“We’re here to talk about strategic goals for the year, right?”

Everyone agreed that yes, that was the objective of the session.

“So why did we spend the last 30 minutes talking about how to accomplish something that we haven’t established as a goal? Shouldn’t we be deciding if we want to do this, and if so, what we want to get done with it?”

The principal said, “Huh. Look at that. Yeah, we just went down a rabbit hole.” Thank goodness the junior marketer said something, because nobody else was going to tell the emperor that instead of setting his sights on the stars, he was just digging a ditch.

(Full disclosure: Yes, I was the hapless principal, yes, I should have known better, and yes, I’m very grateful that the junior marketing member spoke up.)

The North Star has become a popular metaphor for one guiding thing that you’re following (e.g., world domination, destroying competition, wiping out the last of House Stark, whatever floats your boat). But how can you avoid my mistake and make sure that you’re not confusing your North Star for a strategy?

I find that performing a gap analysis is helpful in this venture. Put simply, in a gap analysis you identify your current state (things as they are now) and your desired state (things as you’d like them to be in the future).

When making your current state list, you could record something like, “I spend six hours a week working on this task that has very little return.” Then on your desired state list, you could write down, “I want to spend an hour a week on this task for the same return.”

That’s it. Don’t overthink it, and don’t be afraid to go as small- or as large-scale as you want. Once you have both of your lists complete, pick one item for which you can identify a few ways to get from your current state to your desired state. That becomes your strategy, and those ways that you move from current state to desired state are your tactics.

Try this lens of analysis for yourself, and see if your North Star is just a dressed-up tactic. If all of your plans are hyper-granular without a guiding strategy, you’re only treading water and iterating, not growing. And who doesn’t want to grow in the new year?

I’m going to give you some business advice that you probably don’t get a lot: Stop. Stop already! Your business is trying to do too much at once—you’re trying to do too much.

It’s December as I write this, and it’s a mystical time when contracts end, leases expire, and there’s a strong wind of change blowing us into the freshness of a hopeful new year. To see how the people around me are making changes, I’ve been sampling owners and managers in the business world around me.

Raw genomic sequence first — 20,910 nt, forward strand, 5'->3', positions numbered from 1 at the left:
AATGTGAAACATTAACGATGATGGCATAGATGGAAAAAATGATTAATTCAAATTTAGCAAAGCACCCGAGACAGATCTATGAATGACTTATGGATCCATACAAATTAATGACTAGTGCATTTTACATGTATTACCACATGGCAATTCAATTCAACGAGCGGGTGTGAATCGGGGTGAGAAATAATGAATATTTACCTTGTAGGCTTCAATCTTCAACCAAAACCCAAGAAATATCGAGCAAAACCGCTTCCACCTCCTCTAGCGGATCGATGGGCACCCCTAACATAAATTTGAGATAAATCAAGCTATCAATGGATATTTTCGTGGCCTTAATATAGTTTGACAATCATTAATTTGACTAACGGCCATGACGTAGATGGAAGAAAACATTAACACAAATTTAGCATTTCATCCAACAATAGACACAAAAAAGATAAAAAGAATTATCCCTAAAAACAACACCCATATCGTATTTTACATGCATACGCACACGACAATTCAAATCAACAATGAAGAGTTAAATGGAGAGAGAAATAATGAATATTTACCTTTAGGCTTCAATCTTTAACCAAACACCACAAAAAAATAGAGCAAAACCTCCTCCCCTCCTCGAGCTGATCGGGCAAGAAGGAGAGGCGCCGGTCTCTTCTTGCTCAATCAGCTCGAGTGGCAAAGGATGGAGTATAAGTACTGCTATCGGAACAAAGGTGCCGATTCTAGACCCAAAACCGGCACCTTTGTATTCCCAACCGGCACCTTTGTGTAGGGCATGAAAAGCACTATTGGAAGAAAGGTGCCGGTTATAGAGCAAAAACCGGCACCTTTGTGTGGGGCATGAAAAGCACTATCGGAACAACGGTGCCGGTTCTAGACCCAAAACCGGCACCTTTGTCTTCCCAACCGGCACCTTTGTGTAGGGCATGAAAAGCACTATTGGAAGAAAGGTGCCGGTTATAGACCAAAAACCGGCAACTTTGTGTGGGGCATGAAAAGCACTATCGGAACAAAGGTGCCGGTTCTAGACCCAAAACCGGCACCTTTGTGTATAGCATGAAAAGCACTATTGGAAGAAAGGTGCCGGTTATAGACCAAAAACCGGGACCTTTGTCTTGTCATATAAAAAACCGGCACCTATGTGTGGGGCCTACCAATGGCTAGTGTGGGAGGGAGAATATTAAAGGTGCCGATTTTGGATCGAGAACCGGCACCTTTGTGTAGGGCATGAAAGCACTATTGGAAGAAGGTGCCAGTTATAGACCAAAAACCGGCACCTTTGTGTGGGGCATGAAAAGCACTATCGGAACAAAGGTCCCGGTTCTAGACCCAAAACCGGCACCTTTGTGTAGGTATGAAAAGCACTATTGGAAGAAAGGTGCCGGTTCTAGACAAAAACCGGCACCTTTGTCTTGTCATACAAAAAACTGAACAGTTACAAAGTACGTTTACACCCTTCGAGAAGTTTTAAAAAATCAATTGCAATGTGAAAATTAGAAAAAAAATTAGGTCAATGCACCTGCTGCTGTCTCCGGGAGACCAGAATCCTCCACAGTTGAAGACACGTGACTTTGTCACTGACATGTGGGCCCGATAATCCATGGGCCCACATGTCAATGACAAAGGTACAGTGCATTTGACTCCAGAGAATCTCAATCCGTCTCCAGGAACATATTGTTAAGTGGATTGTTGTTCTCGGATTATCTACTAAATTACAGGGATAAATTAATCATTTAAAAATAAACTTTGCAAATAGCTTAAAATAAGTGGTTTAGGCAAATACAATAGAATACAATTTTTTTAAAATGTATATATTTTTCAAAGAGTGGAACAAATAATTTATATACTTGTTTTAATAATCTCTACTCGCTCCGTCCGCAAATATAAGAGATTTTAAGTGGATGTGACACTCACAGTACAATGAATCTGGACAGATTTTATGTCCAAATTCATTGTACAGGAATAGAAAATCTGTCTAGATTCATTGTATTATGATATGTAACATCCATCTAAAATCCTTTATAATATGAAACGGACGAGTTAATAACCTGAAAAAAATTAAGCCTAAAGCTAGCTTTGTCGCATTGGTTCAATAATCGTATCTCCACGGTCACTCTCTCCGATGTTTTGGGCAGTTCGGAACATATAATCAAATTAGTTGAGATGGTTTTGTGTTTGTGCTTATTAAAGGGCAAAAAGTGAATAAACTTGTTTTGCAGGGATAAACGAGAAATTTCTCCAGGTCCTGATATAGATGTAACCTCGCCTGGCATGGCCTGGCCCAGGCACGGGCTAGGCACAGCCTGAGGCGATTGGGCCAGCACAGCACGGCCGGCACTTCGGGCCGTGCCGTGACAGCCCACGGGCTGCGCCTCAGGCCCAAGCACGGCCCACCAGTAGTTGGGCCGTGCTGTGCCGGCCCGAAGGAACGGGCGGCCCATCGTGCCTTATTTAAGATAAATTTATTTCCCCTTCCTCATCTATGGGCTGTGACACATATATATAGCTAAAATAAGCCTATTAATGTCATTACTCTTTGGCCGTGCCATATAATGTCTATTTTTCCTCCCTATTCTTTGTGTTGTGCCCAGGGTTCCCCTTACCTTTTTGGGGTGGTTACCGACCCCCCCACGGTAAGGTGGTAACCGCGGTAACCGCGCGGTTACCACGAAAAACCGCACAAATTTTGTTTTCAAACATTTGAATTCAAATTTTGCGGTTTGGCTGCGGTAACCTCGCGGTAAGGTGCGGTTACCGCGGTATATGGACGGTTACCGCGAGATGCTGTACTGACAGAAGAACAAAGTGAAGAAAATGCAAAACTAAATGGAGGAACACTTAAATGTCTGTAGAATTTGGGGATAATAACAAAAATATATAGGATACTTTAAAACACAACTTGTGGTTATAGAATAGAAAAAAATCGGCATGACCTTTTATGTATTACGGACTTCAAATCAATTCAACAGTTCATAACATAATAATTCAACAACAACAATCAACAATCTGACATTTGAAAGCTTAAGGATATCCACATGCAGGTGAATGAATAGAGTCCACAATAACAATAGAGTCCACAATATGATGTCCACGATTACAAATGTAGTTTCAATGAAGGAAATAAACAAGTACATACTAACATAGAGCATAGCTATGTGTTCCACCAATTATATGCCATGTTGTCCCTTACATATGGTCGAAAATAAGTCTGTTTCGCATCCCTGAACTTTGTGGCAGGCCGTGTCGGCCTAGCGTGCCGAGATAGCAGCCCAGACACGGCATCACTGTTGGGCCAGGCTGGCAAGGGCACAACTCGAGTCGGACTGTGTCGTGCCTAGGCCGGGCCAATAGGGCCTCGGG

One of my contacts has wisely identified that their pet project needs to be put down. This was a trial concept that they desperately wanted to work, and as far as I can tell, they did everything right. They gave it a lot of time, support, resources—everything it takes to make a new venture a success.

But after a couple of years of putting in the work and barely scraping by, they came to the realization that this project was never going to be what they wanted it to be. And rather than keep pouring their time and effort into the bottomless hole that this venture would become, they had the foresight and the fortitude to finally pull the plug and move on.

Did it hurt to give up on a project that they cared about and really believed in? Of course it did. But spending another year wasting their time and energy wouldn’t have spared them any pain, and at least now they can look for another project to invest all of those resources into.

Most often, people learn this lesson the hard way. Like someone I know in sales, who spent two months working around the edges on a concept to push into a new sector. He spent hours putting materials together and generally solidifying the foundation for this new material.

I say generally solidifying because he did forget one important step. Early on, I suggested that he take a breath and talk with his market to make sure that there was an interest in this new material, but he insisted that he knew what he was doing and didn’t want to break his momentum.

Unfortunately, the tricky thing about momentum is that it can send you speeding along the road to success just as easily as it can run you straight into a brick wall. That’s why every now and then, it’s a good idea to pump the brakes.

You can probably guess where this is going—he took his new product to market, and every single person he talked to had not a drop of interest in it.

Stopping is often viewed as a failure or, at the very least, a lack of success. But “not winning right this second” and “losing” are very different things. My friend lost two months of work because he could only see his imminent win. And if you don’t want to find yourself in a similar situation, then I’m challenging you to find something to stop working on.